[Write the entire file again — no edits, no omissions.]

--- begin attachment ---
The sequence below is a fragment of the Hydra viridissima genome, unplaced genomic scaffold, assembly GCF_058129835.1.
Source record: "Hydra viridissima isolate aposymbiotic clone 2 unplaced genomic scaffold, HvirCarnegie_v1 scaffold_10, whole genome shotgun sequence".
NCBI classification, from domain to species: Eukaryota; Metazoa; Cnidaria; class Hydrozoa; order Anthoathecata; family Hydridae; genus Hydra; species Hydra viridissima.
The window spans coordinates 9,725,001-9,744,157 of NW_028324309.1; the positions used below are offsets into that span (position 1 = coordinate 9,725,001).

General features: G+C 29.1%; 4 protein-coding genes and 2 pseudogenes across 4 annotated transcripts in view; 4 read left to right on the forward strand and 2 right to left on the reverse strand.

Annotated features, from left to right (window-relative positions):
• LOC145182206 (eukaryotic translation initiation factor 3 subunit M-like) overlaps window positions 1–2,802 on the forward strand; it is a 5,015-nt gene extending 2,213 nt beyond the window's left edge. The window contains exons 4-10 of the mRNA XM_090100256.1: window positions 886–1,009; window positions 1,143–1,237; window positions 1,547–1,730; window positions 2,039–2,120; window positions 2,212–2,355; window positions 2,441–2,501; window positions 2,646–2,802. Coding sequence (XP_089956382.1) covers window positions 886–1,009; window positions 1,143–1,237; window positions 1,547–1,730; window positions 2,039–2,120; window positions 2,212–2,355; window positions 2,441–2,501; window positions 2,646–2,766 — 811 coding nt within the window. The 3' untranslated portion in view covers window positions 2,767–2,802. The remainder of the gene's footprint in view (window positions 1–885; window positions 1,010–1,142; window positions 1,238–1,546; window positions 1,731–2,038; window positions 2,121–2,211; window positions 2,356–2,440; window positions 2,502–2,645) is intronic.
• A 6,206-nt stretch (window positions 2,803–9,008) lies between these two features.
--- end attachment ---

The sequence below is a fragment of the Hydra viridissima genome, unplaced genomic scaffold, assembly GCF_058129835.1.
Source record: "Hydra viridissima isolate aposymbiotic clone 2 unplaced genomic scaffold, HvirCarnegie_v1 scaffold_10, whole genome shotgun sequence".
NCBI classification, from domain to species: Eukaryota; Metazoa; Cnidaria; class Hydrozoa; order Anthoathecata; family Hydridae; genus Hydra; species Hydra viridissima.
The window spans coordinates 9,725,001-9,744,157 of NW_028324309.1; the positions used below are offsets into that span (position 1 = coordinate 9,725,001).

General features: G+C 29.1%; 4 protein-coding genes and 2 pseudogenes across 4 annotated transcripts in view; 4 read left to right on the forward strand and 2 right to left on the reverse strand.

Annotated features, from left to right (window-relative positions):
• LOC145182206 (eukaryotic translation initiation factor 3 subunit M-like) overlaps window positions 1–2,802 on the forward strand; it is a 5,015-nt gene extending 2,213 nt beyond the window's left edge. The window contains exons 4-10 of the mRNA XM_090100256.1: window positions 886–1,009; window positions 1,143–1,237; window positions 1,547–1,730; window positions 2,039–2,120; window positions 2,212–2,355; window positions 2,441–2,501; window positions 2,646–2,802. Coding sequence (XP_089956382.1) covers window positions 886–1,009; window positions 1,143–1,237; window positions 1,547–1,730; window positions 2,039–2,120; window positions 2,212–2,355; window positions 2,441–2,501; window positions 2,646–2,766 — 811 coding nt within the window. The 3' untranslated portion in view covers window positions 2,767–2,802. The remainder of the gene's footprint in view (window positions 1–885; window positions 1,010–1,142; window positions 1,238–1,546; window positions 1,731–2,038; window positions 2,121–2,211; window positions 2,356–2,440; window positions 2,502–2,645) is intronic.
• A 6,206-nt stretch (window positions 2,803–9,008) lies between these two features.